We may say that the duty of the poet, as poet,  is only indirectly to his people: his direct duty is to his language, first to preserve, and second to extend and improve.(SFP 9)

Exactly how writing poetry extends and improves language is never explained. It is a familiar claim, a commonplace of the blurbs which adorn modern poetry books, and is a good example of how the limited field that is poetry can re circulate what appears, to someone outside it, to be nonsense. 

Stephen Pinker uses a quote from W.H.Auden to characterize what he calls “The Jeremiahs”:

‘As a poet there is only one political duty and that is to defend one’s language from corruption. And that is particularly serious now. It is being corrupted. When it is corrupted , people lose faith in what they hear, and that leads to violence.’
The linguist Dwight Bollinger, gently urging this man to get a grip, had to point out that “the same number of muggers would leap out of the dark if everyone conformed overnight to every prescriptive rule ever written” (Pinker 1994 385).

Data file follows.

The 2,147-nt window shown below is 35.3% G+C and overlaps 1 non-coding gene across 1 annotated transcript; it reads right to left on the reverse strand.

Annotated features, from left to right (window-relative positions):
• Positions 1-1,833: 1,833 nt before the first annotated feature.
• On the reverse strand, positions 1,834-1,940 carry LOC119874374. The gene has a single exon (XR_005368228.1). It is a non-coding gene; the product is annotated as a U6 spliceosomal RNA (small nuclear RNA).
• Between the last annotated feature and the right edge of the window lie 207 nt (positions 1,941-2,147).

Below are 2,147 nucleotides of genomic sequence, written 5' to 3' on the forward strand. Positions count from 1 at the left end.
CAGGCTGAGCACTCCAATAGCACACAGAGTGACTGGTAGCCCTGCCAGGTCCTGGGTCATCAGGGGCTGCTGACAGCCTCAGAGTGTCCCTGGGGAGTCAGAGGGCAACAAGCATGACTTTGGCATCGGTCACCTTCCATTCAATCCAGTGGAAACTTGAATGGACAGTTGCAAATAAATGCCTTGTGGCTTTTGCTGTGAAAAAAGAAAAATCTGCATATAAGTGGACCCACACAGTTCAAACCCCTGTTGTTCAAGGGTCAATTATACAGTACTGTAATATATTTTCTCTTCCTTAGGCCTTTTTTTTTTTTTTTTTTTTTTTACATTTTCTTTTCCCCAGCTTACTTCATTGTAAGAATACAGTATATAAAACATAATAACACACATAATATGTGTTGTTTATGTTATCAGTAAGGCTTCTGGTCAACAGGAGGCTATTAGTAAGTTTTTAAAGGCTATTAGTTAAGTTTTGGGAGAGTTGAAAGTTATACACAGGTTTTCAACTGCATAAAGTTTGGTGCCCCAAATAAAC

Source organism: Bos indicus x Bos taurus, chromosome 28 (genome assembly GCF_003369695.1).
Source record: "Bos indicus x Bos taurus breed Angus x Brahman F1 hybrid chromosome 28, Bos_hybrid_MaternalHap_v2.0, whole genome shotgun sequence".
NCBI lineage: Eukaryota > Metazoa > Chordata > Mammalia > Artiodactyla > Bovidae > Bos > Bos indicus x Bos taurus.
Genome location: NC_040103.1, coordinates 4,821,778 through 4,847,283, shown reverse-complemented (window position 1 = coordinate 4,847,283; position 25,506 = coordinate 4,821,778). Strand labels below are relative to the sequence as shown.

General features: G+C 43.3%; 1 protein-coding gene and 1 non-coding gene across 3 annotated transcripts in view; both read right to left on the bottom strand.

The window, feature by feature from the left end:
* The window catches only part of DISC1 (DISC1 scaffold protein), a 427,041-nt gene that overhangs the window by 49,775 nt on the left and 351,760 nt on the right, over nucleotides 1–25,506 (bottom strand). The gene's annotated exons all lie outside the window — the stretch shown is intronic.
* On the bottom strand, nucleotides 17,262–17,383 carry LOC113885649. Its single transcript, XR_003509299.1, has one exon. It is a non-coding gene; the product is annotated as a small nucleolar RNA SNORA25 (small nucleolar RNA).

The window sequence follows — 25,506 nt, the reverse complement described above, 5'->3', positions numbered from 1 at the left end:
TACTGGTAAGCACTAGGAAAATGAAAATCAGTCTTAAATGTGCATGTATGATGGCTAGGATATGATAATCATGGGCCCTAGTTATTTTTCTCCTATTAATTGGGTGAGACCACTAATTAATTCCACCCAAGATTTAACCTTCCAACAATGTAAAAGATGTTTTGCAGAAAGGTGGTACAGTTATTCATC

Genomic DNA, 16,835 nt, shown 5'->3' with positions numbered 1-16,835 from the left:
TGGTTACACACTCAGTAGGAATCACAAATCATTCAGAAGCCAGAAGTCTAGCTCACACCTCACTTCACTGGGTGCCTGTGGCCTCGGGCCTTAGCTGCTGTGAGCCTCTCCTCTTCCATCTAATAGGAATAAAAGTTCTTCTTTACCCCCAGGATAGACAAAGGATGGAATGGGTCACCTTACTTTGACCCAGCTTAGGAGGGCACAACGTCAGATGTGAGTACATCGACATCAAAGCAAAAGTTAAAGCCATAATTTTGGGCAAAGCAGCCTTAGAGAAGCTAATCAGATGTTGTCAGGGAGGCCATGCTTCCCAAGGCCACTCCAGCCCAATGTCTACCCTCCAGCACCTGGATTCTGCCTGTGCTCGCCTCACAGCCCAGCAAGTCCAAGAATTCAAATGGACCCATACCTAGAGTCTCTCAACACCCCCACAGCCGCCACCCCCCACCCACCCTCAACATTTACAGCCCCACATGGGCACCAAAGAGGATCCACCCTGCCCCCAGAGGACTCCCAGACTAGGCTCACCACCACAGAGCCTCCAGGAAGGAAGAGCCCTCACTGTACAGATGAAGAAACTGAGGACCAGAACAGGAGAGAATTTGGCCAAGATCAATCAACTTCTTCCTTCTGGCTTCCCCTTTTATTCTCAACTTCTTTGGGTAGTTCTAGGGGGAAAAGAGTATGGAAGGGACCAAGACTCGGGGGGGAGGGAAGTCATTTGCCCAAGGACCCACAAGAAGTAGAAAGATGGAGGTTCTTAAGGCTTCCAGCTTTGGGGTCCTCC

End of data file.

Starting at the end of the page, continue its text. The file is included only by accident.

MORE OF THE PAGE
Yet both Eliot and Pound could ignore history to make broader claims for Poetry.

If a nation’s literature declines, the nation atrophies and decays (Pound 1934, page 32)

But most people do not realize that this is not enough; that unless they go on producing great authors, and especially great poets, their language will deteriorate, their culture will deteriorate and perhaps become absorbed in a stronger one. (SFP 10)    

I've made fun of this before because it's such a daft statement:
Pound-Eliot and the untold true story of 1066

Shelley, had made a similar claim though left it to the reader to decide what was cause and what was effect. Historically such a claim will not stand scrutiny but Dana Gioia quoted Pound’s claim above about the relationship of language to culture as though it were fact and proof that poetry “matters”.  He tried to qualify it: Poetry is not the entire solution to keeping the nation’s language clean and honest…without explaining what “clean and honest” could mean in this context,  but then fell back into the typical organic metaphors for language and some very dubious logic: but one Is hard pressed to imagine a country’s citizens improving the health of its language while abandoning poetry (Gioia 1992)
And so it goes. Eliot and Pound Continued next time